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A flexible, scaleable approach to the international patent 'name game'. Bruegel Working Paper 2014/10i, September 2014

A flexible, scaleable approach to the international patent 'name game'. Bruegel Working Paper 2014/10i, September 2014

Machine learning resolves these issues to some extent, but as implemented depends on reasonably well-formatted data to function appropriately. The United States Patent and Trademark Office data used by Lai et al. are very well-curated. Names are reliably separated into first, middle, and last components; and address information is complete in most cases and is reliably separated into street, city, US state, and country. In contrast, the name data in PATSTAT are not reliably formatted, and address data are both sparse and inconsistent. Figure 5 shows that addresses are sparse for most countries in the European Union. Of those addresses, quality can vary from a complete street address with city and postcode, to only city. In other cases, the address is missing, but can be found in the inventor name field on closer inspection. This variability results, as figure 6 shows, in significant variation in machine-readable and parse-able addresses.
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The future of the city from Science to Science Fiction and back (and beyond)

The future of the city from Science to Science Fiction and back (and beyond)

(…) it would seem obvious to identify the “socialist space” of the kommunalka with the concept of non-place developed by Marc Augé: “devoid of relations, roots, history. Always repeated equally in any situation. Aseptic to the point of making impos- sible, for those frequenting it, any kind of identification or deep or personal relationship with it. But history and cultural testimonies have taken the reading of a non-place par excellence to pieces a little at a time, in favour of a very special, anomalous “place”, with a very high degree of identitary specificity, which the actual roots of the culture of that people and that country mould and transform, still following a Lotman model, from “ne dom” (anti-house) into Dom (House to all effects).
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Geo analysis of a touristic city in progress: A case study of Sousse

Geo analysis of a touristic city in progress: A case study of Sousse

Since 1956, the year of the country's independence, the city experienced an economic situation following the transition phase. Agriculture, fishing, trade, and crafts are the major functions that present the socio-economic fabric of that time. However, the Sahel population has had a hard time recovering from these activities in the face of rising living standards. Over time, the country has drawn up development plans to overcome this crisis and create an economic balance. Other activities have been introduced while tourism and education, including Sousse and the Sahel are among the major areas that have benefited. At the beginning of this transition, the country has to work hard to educate the people so that it is ready to support and develop the Tunisian economy through a high intellectual level. Behind the region of Tunis and Sfax, Sousse became the third university pole. The central university then named the University of Sousse hosts a number equal to 40 000 students per year in respect of 18 institutions of higher education of which the faculty of medicine, the school of the engineers, the Higher Institute of Agriculture Of Chott-Meriem are part of this cluster. Alongside the universities, the Sousse region contains 168 vocational training centers, 86% of which are private. These centers help train technicians for access to industries according to different specialties such as mechanics, electricity, electronics and industrial computing; other specialty are Source : Elaboré à partir des cartes du Commissariat Géneral du Dévelopement Régional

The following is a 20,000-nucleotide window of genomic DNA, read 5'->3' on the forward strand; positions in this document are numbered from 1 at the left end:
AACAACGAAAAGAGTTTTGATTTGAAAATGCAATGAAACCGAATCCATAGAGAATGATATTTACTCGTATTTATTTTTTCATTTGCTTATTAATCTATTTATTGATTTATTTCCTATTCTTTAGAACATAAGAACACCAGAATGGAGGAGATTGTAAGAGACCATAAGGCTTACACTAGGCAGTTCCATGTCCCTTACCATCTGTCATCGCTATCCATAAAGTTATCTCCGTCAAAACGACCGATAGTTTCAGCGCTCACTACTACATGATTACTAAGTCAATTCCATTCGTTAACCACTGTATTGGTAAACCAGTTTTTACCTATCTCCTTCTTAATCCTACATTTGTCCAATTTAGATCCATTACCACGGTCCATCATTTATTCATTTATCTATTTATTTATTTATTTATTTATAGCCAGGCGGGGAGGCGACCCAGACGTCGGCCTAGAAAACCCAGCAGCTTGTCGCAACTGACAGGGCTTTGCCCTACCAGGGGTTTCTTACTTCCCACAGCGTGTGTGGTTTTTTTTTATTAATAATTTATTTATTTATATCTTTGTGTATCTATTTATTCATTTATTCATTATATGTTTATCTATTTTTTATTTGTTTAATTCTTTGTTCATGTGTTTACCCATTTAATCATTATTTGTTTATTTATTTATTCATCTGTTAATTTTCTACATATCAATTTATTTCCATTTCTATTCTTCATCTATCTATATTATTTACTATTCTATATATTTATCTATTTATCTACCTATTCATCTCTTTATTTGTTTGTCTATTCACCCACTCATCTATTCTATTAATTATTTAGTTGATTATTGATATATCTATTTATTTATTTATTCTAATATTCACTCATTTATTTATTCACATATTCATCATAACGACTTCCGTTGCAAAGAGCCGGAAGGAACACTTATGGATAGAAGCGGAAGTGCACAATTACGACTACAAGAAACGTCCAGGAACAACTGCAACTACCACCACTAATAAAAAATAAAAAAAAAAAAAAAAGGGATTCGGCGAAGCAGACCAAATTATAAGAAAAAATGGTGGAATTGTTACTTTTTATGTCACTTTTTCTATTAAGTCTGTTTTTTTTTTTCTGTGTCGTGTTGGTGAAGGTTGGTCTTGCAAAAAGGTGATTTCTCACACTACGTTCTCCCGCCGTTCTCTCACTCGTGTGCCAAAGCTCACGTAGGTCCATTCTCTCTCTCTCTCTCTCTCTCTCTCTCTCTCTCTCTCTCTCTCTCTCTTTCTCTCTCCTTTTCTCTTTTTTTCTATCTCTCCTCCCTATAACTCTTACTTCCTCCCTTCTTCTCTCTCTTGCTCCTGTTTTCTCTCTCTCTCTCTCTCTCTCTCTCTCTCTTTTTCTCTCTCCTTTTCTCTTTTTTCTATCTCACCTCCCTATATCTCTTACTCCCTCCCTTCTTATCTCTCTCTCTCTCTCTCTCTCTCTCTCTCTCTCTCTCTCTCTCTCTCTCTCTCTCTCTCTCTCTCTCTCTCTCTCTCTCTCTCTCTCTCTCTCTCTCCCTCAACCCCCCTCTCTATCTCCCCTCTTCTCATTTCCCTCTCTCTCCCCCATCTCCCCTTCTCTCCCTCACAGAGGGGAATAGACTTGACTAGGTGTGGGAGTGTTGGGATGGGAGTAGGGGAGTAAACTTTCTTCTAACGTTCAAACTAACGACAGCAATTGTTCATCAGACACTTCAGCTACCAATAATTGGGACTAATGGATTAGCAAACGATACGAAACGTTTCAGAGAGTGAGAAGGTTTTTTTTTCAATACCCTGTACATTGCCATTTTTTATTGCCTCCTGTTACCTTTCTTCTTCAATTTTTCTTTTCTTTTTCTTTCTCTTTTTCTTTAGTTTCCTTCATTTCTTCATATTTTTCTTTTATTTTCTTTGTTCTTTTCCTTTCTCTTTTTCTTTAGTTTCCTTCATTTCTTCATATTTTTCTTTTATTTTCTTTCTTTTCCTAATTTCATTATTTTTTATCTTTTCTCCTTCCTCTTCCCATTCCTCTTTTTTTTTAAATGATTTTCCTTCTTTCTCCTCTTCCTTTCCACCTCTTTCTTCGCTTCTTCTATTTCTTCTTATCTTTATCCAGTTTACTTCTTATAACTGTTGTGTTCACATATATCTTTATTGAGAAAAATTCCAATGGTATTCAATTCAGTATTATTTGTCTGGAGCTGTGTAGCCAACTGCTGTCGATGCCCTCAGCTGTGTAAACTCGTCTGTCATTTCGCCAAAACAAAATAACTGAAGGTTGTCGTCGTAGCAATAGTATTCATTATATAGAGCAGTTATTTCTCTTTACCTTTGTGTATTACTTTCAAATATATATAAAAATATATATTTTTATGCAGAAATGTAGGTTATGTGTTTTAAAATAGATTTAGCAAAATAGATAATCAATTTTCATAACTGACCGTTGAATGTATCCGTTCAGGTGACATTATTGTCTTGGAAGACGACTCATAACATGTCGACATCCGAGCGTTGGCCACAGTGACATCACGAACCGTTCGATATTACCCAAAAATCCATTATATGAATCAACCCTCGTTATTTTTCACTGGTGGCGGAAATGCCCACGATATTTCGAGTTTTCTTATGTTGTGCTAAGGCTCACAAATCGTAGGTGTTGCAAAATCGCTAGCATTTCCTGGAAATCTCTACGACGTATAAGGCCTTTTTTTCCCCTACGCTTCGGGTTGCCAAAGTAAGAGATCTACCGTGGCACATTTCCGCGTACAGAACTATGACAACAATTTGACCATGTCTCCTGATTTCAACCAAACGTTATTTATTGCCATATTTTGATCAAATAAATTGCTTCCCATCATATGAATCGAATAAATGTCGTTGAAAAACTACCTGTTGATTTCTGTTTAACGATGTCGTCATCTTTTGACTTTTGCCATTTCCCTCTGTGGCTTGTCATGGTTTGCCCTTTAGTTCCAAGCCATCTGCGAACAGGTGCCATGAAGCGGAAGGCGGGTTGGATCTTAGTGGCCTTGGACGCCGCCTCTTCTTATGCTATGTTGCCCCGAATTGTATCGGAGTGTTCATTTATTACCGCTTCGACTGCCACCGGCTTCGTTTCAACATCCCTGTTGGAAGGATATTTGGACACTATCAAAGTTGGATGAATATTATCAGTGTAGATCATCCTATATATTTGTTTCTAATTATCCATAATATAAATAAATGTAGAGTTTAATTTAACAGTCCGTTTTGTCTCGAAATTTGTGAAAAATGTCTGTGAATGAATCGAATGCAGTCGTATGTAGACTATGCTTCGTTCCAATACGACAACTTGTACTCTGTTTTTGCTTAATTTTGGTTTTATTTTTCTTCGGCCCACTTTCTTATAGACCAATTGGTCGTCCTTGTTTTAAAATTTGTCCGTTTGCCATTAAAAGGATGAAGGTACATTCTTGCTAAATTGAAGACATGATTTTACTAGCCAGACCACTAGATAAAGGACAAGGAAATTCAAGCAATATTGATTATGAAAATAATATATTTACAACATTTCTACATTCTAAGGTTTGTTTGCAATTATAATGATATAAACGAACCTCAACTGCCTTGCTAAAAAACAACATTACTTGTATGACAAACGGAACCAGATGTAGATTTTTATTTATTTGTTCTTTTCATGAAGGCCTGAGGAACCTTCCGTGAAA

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Geographical genetic structure of Schistosoma japonicum revealed by analysis of mitochondrial DNA and microsatellite markers

Geographical genetic structure of Schistosoma japonicum revealed by analysis of mitochondrial DNA and microsatellite markers

Abbreviations: AHGC: Guichi Country, Anhui Province; AHTL: Tongling Country, Anhui Province; HBSH: Shashi City, Hubei Province; HNCD: Changde City, Hunan Province; HNYY: Yueyang City Hun[r]

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Formalist reading of Moor’s Last Sigh

Formalist reading of Moor’s Last Sigh

This paper aims at analyzing the novel, Moor’s Last Sigh, from the formalist perspective. It has been argued that meaning is expressed through the analysis of multi plot form of the novel. The duality of the plot can have multiple layers of meaning. The Formalist understanding would take the double layer character of Mr. Raman Fielding, usually called as Main duck, and his speeches which destroyed the secularity of a diverse country, India. His paradoxical speeches enflamed communal tension first in India’s most populace multi-cultural and multi-religious city Bombay and later spread like fire to the whole country.